Bird Watching in Angola

Fotografia: Imagem da web
Fotografia: Imagem da web

Angola is one of the most exciting and least visited bird watching countries in Africa. Sheltered on its generous borders is a multitude of habitats: deserts in the southwest; arid savannas in the south; mountains in the west, with Afromontane forests and associated pastures; tropical lowland forest in the north and Cabinda; sub-montane forest along the escarpment, and vast areas of broadleaf Miombo woodland in most of the east.
With the possibility of developing several walks in places such as kumbira, Morro do Moco, Twndavala, etc ... Angola offers its visitors the possibility to observe several endemic birds.

What is Bird Watching?
Bird watching is an ecotourism tour that aims to observe birds in their natural habitat, without interfering in their behavior or in their environment. The roadmap is a legitimate form of ecotourism exploration of natural areas, as it is a low-impact practice. The public that seeks this type of activity is a specific audience that has a high degree of environmental awareness, being attentive and seriously adopting practices with minimal impact on natural environments.


What is an Endemic Species?

An endemic species is an animal or plant species that occurs only in a certain area or geographic region. Endemism is caused by any physical, climatic and biological barriers that effectively delimit the distribution of a species or cause it to separate from the original group. When the separation occurs for a long period, the isolated group undergoes a natural selection that develops a differentiation from other members of the species. The isolated environment has characteristics of climate, soil and water that are different from the others and selects the species that live there in a unique way: certain species will only develop in that environment. For this reason, the greater the degree of specificity of the environment, the greater the degree of endemism - that is, the greater the index of endemic species.
There is a list of birds of more than nine hundred and twenty species, but there is little ornithological activity. The African Bird Club and Birding Africa have developed some activities.
Angola has a series of endemic and almost endemic species to attract ornithologists, bird watchers and flowers. Many of the nearby endemic species, such as Bustard Ruppell Eupodotis rueppellii, Parup Poicephalus ruepellii by Ruppell, Lovebird by Rosy Agapornis roseicollis, Swift Apus bradfieldi by Bradfield, Violet Wood-hoopoe Phoeniculus damarensis, Hornbilli Monteiro, Hornbill de Montemari Benguela Long- Lark Certhilauda benguelensis, Carpe's Parus carpi, Babbler Turkeides turdoides and white tailed Shrike Lanioturdus torquatus are easier to see and simpler.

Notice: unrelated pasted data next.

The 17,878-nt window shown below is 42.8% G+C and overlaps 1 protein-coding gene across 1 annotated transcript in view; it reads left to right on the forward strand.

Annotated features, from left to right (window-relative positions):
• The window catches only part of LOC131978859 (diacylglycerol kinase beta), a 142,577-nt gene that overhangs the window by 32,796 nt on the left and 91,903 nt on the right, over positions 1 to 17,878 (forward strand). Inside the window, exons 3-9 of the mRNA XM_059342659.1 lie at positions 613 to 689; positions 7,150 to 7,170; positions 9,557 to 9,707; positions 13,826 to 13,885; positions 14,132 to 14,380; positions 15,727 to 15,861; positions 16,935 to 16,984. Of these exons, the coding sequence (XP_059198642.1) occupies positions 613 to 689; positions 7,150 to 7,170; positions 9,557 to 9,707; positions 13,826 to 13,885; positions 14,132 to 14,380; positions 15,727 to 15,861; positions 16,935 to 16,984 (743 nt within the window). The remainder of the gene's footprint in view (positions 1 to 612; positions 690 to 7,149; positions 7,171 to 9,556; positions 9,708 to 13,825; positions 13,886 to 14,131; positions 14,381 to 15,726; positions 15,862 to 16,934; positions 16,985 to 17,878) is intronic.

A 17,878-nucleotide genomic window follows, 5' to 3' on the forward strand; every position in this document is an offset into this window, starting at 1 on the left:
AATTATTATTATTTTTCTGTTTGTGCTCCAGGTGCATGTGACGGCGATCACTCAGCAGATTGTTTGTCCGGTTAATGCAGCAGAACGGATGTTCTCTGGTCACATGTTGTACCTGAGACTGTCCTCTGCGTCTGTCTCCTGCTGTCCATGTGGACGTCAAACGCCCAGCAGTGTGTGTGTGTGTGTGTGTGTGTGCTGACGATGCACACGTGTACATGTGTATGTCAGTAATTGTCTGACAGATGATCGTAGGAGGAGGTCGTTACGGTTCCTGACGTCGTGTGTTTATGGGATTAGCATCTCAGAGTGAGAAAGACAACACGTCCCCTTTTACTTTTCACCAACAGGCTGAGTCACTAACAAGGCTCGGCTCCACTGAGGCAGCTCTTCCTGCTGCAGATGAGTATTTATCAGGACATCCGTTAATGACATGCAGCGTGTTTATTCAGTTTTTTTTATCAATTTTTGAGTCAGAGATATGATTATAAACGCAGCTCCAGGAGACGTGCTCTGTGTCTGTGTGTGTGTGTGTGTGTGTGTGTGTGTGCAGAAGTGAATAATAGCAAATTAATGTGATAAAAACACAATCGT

It will be necessary to travel in Angola to see the endemic Francolinus griseostriatus endemic with gray fringes, the Swierstra francolinus swierstrai, which was recently rediscovered after a period of 40 years, red crested Mousebird Colius castanotus, red crested Turaco Tauraco erythrolophus, Angola Slaty Flycatcher Melaenornis brunneus, White-face Eye-eye Platysteira albifrons, Gabela Bush-Shrike Laniarius amboimensis, Monteiro's Bush-Shrike Malacanotus monteiri, Gabela Helmet-Shrike Prionops gabela, Gabela Akalat Sheppardia gabela, Pulitzer Machalusus Longbow and Macronus Pulitzer Sunbird Cinnyris ludovicensis. Other prized species include Angola Cave-Chat Xenocopsychus ansorgei, White-headed Robin-Chat Cossypha heinrichi, Cisticola Cisticola thin-tailed melanurus and Bocage's Sunbird Nectarinia bocagii.
Most of these endemic species were seen on the ABC tour, as well as many other interesting and limited species.
Tauraco with red crest is one of the endemic attractions
The Tauraco erythrolophus, (Red-crested Tauraco), is a frugivorous bird endemic to Angola. It belongs to the genus tauraco a group very similar to the passerines of Africa and belongs to the family of Musophagidae. His trill sounds a little like that of the forest monkey. It lives in the forests and savannas of Angola, Zaire and southwest Africa. It has a red crest feathered on its head like a crown. The nostrils are round. Between males and females, there is no difference in size and color. The basic color of the plumage is metallic green and blue. Due to its plumage, it is very difficult to be seen in the trees. Measures about 40 centimeters. The red-crested Tauraco lives mainly in the treetops and rarely goes down. He is an excellent climber and lives among the trees. their diet consists of fruits, berries, seeds, snails and insects. During the court, he dynamically points the crest and raises the feathers. Usually lives as a couple, rarely as a small family alliance. In case of danger, he remains immobile and flees at the most favorable opportunity. The nest consists of two eggs and is built on dense branches. Both parents hatch the eggs that hatch after three weeks. After four weeks, the young leave the nest



Binga Waterfalls
Previous article
Binga Waterfalls
Water Stone
Next article
Water Stone

Newsletter - Promotions and highlights in your email

Un-subscribe

If you want to stop receiving newsletters write here the Removal Code shown in newsletter you reveived by us and click Un-subscribe.

https://www.hoteisangola.com/inner.php/en/ajax
Please wait...
Invalid e-mail address